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Tool time.

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  • Tool time.

    Hi Dave, and anyone else who wants to contribute,..

    After building Resolution and doing a lot of looking into silicon RTV moulds I have finally dived in the deep end and use RTV as I have wanted to do castings of hydroplanes etc..

    i have looked very carefully at all the pics you've put up of your green and Blue Rtv moulds as well as Youtube and have started doing similar for the Resolutions control surfaces. I haven't done the whole spruce and vent set up yet, want to get experience just with the basic castings.

    I get the impression from your workshop that silicon moulds are probably the most common form of tooling that you develop for fabricating parts, is this right? Do you still use hard shell (grp) moulds for hulls? I would consider using silicon moulds for larger parts if they give better fidelity but just don't know enough about how wobbly a large mould like that would be and making sure it was supported enough.

    what kind of lifecycle do you get out of your silicon moulds? Any particular hints in looking after them or specific things I should keep an eye on whilst making them and or using them?

    i see that these moulds are really wobbly. You back them with what looks like a piece of chipboard. Is there the concern that you may have a little give in the silicon mould and it may slightly distort the piece coming out of it?

    Out of curiosity you must have made hundreds of these moulds, would that be correct?

    the skills you freely impart are fantastic, I just wonder whether more discussion about tooling design and use would complement the other skills that you teach. I would certainly find it beneficial.

    thanks Dave,


    David H
    Attached Files

  • #2
    Originally posted by Davidh View Post
    Hi Dave, and anyone else who wants to contribute,..

    After building Resolution and doing a lot of looking into silicon RTV moulds I have finally dived in the deep end and use RTV as I have wanted to do castings of hydroplanes etc..

    i have looked very carefully at all the pics you've put up of your green and Blue Rtv moulds as well as Youtube and have started doing similar for the Resolutions control surfaces. I haven't done the whole spruce and vent set up yet, want to get experience just with the basic castings.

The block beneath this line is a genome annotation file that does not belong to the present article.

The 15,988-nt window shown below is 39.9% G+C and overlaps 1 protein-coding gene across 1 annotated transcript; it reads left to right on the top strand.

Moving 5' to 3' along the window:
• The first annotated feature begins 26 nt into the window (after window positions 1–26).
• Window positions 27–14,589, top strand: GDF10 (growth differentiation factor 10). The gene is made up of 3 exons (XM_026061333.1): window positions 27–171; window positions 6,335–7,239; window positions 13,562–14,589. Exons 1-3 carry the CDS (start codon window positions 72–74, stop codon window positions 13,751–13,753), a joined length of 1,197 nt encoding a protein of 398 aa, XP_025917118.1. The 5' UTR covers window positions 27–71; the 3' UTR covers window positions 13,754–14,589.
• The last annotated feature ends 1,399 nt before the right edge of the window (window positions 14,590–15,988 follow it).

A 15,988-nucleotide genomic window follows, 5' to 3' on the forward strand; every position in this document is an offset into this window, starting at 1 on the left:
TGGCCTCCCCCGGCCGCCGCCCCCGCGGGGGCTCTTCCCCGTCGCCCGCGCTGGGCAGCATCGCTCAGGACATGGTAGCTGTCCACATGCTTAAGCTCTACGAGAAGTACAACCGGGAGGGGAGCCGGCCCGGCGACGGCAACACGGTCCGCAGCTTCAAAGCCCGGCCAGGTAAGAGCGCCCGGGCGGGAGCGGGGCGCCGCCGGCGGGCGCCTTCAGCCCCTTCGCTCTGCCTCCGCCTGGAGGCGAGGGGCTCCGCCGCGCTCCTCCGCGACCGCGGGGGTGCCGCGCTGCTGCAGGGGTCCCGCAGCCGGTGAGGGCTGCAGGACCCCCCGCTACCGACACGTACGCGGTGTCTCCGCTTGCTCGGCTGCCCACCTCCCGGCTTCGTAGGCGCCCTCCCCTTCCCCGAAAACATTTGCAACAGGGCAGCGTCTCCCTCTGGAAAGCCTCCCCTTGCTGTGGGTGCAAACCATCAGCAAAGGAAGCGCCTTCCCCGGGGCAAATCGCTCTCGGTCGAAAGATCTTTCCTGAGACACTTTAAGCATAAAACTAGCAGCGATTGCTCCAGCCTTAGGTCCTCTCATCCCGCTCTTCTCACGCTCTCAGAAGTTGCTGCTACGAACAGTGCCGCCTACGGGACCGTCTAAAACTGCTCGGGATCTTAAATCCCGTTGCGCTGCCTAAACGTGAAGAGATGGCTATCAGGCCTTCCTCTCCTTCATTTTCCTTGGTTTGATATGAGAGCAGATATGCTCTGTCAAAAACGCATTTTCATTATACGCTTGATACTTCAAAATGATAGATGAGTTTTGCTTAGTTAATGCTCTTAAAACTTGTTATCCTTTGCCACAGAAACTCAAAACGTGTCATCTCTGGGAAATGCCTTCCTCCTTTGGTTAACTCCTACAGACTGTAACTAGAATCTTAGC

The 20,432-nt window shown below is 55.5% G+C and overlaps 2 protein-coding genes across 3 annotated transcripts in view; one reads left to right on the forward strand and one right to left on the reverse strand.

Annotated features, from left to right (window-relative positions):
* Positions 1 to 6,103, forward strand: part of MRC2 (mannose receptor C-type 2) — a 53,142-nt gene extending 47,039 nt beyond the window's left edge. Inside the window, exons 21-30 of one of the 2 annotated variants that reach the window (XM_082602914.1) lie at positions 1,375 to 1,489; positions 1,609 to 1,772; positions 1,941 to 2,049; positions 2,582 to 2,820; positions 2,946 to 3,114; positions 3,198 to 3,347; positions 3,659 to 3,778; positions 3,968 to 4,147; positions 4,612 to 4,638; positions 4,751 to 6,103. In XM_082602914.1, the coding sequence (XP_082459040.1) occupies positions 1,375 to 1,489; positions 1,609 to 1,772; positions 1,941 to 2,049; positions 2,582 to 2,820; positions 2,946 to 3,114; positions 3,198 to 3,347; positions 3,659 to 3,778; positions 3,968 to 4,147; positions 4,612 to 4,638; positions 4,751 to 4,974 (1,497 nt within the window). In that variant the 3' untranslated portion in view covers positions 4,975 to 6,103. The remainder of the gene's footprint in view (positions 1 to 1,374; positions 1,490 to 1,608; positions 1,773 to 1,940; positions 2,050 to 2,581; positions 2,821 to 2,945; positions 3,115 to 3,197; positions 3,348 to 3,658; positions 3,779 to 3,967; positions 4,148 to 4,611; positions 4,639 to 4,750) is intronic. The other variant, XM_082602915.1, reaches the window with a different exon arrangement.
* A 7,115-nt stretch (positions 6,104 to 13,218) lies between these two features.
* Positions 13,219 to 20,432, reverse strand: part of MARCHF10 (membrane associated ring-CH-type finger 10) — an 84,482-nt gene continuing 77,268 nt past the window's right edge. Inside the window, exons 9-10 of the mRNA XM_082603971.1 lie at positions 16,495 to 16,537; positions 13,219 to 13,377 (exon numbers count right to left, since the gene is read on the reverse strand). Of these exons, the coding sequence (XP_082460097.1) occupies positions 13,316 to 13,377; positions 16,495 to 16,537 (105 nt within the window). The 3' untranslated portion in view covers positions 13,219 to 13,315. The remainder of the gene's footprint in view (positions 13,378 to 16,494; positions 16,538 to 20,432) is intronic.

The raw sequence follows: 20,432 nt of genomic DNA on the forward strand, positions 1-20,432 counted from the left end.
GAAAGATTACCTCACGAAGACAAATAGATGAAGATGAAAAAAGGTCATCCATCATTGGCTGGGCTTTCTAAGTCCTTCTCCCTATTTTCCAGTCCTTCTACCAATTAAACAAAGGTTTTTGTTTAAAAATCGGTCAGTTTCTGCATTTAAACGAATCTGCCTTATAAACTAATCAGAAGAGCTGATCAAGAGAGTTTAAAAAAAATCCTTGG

I get the impression from your workshop that silicon moulds are probably the most common form of tooling that you develop for fabricating parts, is this right? Do you still use hard shell (grp) moulds for hulls? I would consider using silicon moulds for larger parts if they give better fidelity but just don't know enough about how wobbly a large mould like that would be and making sure it was supported enough.

    what kind of lifecycle do you get out of your silicon moulds? Any particular hints in looking after them or specific things I should keep an eye on whilst making them and or using them?

    i see that these moulds are really wobbly. You back them with what looks like a piece of chipboard. Is there the concern that you may have a little give in the silicon mould and it may slightly distort the piece coming out of it?

    Out of curiosity you must have made hundreds of these moulds, would that be correct?

    the skills you freely impart are fantastic, I just wonder whether more discussion about tooling design and use would complement the other skills that you teach. I would certainly find it beneficial.

    thanks Dave,


    David H

    Hey, Dave! Good to hear from you again. So .... you want some pointers on tool making, huh?! Careful what you ask for, pal! I'll split the discussion into two parts. The first part (this one) is on: resin and metal RTV tool making -- the same rubber can handle both resin and low-temperature metal).

    [Later, I'll give you the low-down on GRP hull tool making and use. But, here's a teaser: I prefer not to use hard-shell (GRP) tools to make hulls -- I use a highly detailed RTV rubber 'glove' mold to give the detailed form to the hull part, and a stiffening 'mother' mold element to hold the rubber element in proper registration during the lay-up process of the hull part].